Brexit shows globalisation's 'losers' must not be left out

I concur with Europe correspondent Jonathan Eyal that there were more primordial forces at play in Brexit, namely the class divide and general resentment of the establishment ("Why leave? A protest against parties and price of globalisation"; June 25).

The result of the referendum affirms this.

British newspaper The Telegraph reported that 58 per cent of the United Kingdom's north-east region, where one in three people is a semi-skilled or unskilled manual worker, pensioner or others who depend on welfare, voted to leave the European Union.

In the north-west, 53.7 per cent chose Leave, which the paper attributed to the tensions caused by high migrant populations in a significant number of cities. The same was true of the West Midlands, where 59.2 per cent of voters voted to leave.

In contrast, in London, the wealthy and cosmopolitan capital where the rich, powerful and upwardly mobile citizens congregate, the majority chose to stay.

Before the referendum, many influential leaders in business, finance and politics from around the world lent their voices to urge the British people to remain in the EU.

They strenuously argued that doing so would be to embody the twin forces of globalisation and the free economy, which are indispensable in heralding the prosperity of our times.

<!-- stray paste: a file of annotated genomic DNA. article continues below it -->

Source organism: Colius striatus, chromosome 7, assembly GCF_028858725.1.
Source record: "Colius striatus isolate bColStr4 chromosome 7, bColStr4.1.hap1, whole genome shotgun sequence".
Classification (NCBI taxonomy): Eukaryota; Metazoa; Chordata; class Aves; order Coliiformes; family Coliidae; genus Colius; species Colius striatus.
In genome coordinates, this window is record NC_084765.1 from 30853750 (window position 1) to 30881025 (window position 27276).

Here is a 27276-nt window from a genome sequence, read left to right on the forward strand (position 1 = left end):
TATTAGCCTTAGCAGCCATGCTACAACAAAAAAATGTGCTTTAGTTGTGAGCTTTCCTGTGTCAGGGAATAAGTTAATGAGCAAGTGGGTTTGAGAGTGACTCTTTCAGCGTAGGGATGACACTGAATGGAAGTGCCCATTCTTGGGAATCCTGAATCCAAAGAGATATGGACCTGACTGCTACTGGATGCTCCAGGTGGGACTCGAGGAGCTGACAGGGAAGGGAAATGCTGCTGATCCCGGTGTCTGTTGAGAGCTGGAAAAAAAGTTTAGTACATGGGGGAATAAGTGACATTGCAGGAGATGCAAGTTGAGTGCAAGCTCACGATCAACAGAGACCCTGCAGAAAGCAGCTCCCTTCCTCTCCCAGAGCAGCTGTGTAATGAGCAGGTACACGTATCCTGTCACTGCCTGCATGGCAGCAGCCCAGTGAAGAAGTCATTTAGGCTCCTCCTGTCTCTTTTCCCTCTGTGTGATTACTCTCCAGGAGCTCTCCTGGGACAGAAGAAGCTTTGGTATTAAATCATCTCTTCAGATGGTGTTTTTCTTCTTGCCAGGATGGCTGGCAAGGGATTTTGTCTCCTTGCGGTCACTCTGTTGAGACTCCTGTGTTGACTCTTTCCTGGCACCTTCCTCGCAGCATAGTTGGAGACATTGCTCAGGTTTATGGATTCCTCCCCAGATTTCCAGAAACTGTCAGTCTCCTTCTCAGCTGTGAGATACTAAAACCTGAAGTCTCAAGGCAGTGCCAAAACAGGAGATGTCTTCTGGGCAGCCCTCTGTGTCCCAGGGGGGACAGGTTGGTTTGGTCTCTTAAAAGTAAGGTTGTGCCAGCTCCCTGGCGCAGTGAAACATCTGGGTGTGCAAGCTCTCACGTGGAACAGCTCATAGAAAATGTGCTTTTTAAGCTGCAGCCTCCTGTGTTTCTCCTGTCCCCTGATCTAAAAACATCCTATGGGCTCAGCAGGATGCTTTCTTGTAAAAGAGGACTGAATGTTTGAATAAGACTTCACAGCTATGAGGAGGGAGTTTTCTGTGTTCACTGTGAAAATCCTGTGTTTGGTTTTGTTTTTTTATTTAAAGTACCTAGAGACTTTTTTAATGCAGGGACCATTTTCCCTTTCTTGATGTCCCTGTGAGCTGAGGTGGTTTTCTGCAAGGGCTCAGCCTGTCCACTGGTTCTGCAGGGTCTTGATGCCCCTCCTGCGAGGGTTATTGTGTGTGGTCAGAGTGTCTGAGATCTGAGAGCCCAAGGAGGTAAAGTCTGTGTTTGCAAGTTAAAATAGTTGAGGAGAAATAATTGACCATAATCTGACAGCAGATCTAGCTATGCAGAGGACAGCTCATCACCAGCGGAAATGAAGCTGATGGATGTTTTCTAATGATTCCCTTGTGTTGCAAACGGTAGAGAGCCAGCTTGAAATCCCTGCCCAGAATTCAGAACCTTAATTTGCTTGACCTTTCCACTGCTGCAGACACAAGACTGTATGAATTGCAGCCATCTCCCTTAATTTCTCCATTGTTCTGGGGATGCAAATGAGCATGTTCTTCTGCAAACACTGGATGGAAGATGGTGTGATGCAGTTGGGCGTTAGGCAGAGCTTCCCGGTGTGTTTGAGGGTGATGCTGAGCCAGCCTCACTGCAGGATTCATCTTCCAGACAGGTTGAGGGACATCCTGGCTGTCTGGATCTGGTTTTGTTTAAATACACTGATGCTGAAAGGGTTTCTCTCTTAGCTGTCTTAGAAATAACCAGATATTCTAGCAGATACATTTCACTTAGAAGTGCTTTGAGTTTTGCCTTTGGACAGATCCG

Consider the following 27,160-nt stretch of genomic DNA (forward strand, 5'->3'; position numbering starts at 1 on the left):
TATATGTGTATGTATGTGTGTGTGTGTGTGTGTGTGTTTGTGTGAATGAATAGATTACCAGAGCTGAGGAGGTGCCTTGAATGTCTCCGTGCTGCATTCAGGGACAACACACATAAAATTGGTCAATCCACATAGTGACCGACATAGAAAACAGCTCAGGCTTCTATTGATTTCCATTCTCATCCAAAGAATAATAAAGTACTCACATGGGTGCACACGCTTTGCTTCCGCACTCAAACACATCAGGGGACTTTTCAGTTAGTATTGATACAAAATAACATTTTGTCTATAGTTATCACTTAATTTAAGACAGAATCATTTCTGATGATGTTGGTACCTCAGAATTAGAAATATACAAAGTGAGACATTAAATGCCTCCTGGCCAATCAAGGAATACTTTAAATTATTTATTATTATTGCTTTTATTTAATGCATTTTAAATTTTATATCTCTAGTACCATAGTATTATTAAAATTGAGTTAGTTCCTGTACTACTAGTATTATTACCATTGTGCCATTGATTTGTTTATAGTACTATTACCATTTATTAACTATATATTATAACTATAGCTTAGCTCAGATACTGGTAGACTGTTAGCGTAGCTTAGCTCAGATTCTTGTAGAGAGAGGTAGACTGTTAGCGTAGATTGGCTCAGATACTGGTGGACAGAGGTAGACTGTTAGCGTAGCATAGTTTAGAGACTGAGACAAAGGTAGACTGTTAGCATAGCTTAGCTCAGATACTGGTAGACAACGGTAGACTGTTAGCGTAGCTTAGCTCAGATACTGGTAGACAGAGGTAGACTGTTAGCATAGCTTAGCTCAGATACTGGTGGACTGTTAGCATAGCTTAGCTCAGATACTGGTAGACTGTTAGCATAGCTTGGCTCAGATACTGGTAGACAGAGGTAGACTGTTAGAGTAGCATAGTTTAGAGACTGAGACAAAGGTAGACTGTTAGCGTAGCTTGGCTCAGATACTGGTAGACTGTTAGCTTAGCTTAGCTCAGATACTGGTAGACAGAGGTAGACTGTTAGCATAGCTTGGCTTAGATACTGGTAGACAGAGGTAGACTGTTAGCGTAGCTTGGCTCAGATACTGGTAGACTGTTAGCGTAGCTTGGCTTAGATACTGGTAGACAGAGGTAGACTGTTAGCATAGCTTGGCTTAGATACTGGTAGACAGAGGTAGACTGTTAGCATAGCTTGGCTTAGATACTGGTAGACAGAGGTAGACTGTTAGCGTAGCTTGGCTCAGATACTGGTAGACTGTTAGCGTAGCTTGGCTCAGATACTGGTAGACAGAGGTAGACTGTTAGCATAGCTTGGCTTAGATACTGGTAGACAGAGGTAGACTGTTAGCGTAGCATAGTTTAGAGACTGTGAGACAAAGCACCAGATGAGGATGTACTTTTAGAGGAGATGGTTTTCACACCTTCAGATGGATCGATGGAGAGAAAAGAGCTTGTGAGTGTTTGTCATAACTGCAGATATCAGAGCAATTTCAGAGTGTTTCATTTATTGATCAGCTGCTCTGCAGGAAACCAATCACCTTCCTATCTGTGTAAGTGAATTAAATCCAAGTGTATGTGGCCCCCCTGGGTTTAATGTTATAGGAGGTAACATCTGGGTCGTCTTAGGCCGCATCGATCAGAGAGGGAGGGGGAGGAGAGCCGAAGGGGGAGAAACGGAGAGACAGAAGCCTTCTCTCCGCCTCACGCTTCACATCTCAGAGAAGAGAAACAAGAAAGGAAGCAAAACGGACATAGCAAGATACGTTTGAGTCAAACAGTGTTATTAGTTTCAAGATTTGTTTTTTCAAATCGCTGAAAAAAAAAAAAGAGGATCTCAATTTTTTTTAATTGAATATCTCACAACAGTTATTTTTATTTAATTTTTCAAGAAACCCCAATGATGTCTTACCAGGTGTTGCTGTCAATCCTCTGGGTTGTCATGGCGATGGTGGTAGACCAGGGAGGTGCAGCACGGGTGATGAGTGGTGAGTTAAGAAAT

From this perspective, the result of the referendum amounts to rejection of these twin ideas and is nothing less than a slap on the collective faces of the world's elites.

World governments, including Singapore's, must learn the important lesson from Brexit - that globalisation and the free economy do not benefit everybody ("Brexit vote holds lessons for Singapore" by Mr Yeo Eng Buan, and "Important for Government to keep the trust with people" by Mr Lionel Loi Zhi Rui; both published on June 28).

Without proper management, these twin forces can be like tsunamis drowning out precious life.

Governments must ensure that the benefits of globalisation and the free economy do not just gravitate to the wealthy or upwardly mobile citizens, but also flow down to the masses, so that weaker strata of our society, such as the elderly, the destitute and the disadvantaged are able to enjoy the fruits.

The anguish of the "losers", as Mr Eyal aptly described, must be appeased.

Sim Eng Cheong